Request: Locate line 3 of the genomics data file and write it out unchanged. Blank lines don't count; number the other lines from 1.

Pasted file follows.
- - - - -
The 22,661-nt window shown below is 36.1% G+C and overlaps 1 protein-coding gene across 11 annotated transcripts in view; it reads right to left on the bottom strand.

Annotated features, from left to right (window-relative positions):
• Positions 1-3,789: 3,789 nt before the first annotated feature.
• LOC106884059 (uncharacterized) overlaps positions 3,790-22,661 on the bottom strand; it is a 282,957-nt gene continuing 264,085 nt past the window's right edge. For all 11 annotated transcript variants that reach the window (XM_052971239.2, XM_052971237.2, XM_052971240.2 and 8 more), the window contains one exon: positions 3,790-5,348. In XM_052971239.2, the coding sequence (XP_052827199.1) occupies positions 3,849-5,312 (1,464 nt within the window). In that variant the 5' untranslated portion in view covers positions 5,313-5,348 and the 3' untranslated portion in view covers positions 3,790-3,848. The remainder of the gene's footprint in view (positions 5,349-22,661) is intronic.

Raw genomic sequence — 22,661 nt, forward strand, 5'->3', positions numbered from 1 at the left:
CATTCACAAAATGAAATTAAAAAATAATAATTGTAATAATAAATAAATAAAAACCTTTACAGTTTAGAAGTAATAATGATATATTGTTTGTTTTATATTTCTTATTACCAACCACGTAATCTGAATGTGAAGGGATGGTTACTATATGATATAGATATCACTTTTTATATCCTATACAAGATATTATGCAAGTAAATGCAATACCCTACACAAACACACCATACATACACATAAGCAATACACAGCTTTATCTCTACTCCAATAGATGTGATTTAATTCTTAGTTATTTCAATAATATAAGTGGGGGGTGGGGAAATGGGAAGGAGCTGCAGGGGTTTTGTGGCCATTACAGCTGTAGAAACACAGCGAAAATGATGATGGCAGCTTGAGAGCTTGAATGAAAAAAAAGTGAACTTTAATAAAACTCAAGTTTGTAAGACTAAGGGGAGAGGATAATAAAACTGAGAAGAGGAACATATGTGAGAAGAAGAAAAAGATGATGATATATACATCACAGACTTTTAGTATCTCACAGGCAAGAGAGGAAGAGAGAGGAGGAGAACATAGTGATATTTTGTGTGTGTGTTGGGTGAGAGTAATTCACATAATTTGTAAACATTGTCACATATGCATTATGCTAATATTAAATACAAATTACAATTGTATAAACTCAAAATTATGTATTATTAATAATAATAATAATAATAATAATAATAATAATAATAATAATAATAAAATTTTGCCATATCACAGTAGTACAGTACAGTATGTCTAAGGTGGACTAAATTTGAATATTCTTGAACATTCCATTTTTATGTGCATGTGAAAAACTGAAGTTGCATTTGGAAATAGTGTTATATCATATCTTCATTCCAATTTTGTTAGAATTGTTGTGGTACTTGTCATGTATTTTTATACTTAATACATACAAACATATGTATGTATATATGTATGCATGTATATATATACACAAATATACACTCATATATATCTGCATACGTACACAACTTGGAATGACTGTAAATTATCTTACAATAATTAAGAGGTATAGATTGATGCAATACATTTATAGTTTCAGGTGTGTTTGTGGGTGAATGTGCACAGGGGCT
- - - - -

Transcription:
• Positions 1-3,789: 3,789 nt before the first annotated feature.